Calmly but firmly explain that you’re there to talk shop — to demonstrate how you’ll do the job profitably for the employer. If the interviewers don’t stop their lousy behavior, ask yourself what their real intentions are. Here is what I’d say at that point: “But I don’t work for jerks, or tolerate bad behavior in any business environment, including this interview.”

Then I’d walk out calmly, without raising my voice or being rude in any way — because you’re dealing with jerks. Some readers have suggested that a better response is to try to get the interview back on a good track by offering to show how you’ll do the job, which is what I recommend normally. But in my opinion, an employer that has committed to the “stress interview” as a tactic is too far gone. (My advice to employers: “Don’t conduct junk interviews.”)

If you really want to drive home the point to those interviewers, explain it to them this way:

“If you worked in sales and treated a prospective customer like this, would you be surprised if the prospect got up and walked out? Of course not. You wouldn’t be surprised, either, if your V.P. of sales fired you. Now, what do you think I’m going to tell people in our professional community about my experience here?”

Honest — that’s what I’d do. People who behave like that are either naturally jerks, or they’re “trained” jerks who behave that way because someone told them it was a cool way to interview people, by abusing them. None of it is acceptable.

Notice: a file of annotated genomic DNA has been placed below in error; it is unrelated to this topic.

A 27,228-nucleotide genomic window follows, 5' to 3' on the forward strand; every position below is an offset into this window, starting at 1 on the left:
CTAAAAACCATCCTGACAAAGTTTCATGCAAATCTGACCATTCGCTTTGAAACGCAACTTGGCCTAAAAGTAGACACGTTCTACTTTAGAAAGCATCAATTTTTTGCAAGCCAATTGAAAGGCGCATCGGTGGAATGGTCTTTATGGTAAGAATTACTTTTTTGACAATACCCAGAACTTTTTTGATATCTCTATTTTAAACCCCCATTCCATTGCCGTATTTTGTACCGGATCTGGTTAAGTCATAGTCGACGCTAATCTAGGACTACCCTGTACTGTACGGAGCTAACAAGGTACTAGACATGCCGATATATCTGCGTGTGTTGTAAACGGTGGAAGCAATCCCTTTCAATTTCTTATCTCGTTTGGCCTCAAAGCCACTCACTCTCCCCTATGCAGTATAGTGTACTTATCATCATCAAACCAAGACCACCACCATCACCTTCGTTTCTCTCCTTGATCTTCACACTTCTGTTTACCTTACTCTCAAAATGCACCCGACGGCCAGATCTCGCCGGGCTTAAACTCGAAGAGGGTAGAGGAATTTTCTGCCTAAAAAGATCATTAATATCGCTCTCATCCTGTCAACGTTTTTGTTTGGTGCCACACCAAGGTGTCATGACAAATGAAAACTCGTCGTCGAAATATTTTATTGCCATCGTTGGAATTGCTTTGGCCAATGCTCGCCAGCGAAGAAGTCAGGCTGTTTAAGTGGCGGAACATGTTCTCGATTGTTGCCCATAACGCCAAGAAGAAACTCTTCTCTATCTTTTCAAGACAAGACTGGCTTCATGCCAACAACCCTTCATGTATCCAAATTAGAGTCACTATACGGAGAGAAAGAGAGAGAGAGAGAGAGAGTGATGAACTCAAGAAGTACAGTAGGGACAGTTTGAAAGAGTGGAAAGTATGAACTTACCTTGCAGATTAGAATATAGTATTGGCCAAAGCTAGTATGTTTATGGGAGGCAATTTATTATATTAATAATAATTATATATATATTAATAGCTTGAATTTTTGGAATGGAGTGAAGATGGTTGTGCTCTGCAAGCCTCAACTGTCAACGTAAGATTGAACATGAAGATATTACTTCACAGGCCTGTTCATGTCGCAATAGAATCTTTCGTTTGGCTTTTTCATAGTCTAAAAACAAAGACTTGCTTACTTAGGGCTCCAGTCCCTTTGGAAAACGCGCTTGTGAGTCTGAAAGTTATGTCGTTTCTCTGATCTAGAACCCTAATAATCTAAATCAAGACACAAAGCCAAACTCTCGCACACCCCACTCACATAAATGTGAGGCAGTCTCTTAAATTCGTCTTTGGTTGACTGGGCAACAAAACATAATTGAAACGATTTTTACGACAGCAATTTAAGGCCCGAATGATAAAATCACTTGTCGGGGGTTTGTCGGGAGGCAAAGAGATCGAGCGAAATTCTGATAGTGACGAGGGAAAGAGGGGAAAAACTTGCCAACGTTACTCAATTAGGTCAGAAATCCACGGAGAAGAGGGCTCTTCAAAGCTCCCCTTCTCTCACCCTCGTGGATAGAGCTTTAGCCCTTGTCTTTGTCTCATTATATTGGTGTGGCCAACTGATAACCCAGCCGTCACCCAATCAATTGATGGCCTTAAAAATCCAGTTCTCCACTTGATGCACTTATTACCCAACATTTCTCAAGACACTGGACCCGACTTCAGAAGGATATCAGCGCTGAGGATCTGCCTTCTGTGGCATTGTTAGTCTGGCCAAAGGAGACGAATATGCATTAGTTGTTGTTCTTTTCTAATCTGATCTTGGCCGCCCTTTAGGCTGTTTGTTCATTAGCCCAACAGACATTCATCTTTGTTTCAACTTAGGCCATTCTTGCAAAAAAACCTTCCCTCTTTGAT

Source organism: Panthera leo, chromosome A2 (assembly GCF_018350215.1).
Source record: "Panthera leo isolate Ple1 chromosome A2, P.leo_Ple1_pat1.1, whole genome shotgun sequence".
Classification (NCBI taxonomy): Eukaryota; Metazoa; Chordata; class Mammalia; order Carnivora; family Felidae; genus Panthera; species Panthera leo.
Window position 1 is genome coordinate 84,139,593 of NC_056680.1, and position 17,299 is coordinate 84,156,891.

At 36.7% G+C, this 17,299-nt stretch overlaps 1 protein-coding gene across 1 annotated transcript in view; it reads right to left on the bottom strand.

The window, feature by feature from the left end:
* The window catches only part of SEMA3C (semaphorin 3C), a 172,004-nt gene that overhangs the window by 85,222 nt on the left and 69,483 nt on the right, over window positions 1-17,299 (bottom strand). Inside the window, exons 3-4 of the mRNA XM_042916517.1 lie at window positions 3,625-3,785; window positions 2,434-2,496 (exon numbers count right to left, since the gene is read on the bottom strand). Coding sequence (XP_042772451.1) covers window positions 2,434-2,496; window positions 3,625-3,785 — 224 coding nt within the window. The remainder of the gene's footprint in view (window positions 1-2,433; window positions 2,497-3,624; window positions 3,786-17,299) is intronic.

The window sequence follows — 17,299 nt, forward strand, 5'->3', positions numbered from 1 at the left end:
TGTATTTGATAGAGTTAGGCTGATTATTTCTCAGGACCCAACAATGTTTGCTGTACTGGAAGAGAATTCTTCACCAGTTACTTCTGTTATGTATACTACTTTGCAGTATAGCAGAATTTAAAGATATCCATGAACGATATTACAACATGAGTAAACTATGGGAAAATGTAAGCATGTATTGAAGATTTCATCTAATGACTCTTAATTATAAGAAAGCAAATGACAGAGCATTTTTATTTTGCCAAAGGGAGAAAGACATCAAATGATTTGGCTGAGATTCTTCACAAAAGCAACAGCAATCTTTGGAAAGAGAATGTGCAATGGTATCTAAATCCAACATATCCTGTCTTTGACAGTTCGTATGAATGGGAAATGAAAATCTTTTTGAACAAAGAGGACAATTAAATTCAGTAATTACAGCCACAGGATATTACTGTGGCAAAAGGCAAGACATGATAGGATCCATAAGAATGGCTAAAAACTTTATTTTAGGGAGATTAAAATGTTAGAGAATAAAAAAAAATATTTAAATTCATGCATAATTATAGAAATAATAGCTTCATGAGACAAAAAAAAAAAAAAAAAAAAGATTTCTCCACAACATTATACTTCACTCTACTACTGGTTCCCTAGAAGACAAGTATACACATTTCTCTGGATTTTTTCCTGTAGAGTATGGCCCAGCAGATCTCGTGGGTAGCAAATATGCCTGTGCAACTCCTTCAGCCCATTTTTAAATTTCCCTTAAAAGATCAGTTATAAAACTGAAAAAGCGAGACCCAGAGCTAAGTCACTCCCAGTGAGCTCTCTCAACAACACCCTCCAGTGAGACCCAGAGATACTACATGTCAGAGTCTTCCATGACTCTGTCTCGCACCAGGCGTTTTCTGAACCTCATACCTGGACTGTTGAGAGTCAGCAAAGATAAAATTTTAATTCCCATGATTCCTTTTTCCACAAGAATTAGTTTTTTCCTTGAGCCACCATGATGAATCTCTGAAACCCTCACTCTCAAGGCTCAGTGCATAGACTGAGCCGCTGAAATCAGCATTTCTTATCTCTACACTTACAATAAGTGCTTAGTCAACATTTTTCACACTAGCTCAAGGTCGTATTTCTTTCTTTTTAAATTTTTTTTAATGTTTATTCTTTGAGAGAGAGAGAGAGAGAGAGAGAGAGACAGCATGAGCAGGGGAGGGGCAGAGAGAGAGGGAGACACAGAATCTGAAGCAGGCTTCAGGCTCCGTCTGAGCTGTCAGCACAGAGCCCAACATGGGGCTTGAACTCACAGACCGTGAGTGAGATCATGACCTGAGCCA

The minute you convince yourself that it’s acceptable and try to appease your abuser, you become a sucker for an employer that one, has no idea what it’s doing, or two, has just revealed what life will be like if you take a job there. I’ve walked out of meetings like that, and I’ve felt great. I couldn’t care less what “opportunity” I might have missed because dealing with people like that is no opportunity.

A company that tests you to see how you will deal with jerks is risking its reputation. I believe such “techniques” are invented by failed human resources managers who are clueless about how to judge people, so they start “HR consulting practices” and invent goofy tricks that they then “sell” to their clients. And it goes around like an infection.

What kind of salary would you expect an employer to pay you to go to boot camp and be a full-time soldier for them? What kind of salary would you accept to work for a jerk?

Dear readers: Have you ever been abused in a job interview? How? What did you do? How would you advise this reader?


Nick Corcodilos invites Making Sense readers to subscribe to his free weekly Ask The Headhunter© Newsletter. His in-depth “how to” PDF books are available on his website: “How to Work With Headhunters…and how to make headhunters work for you,” “How Can I Change Careers?”, “Keep Your Salary Under Wraps” and “Fearless Job Hunting.”

Send your questions to Nick, and join him for discussion every week here on Making Sense. Thanks for participating!

Copyright © 2013 Nick Corcodilos. All rights reserved in all media. Ask the Headhunter® is a registered trademark.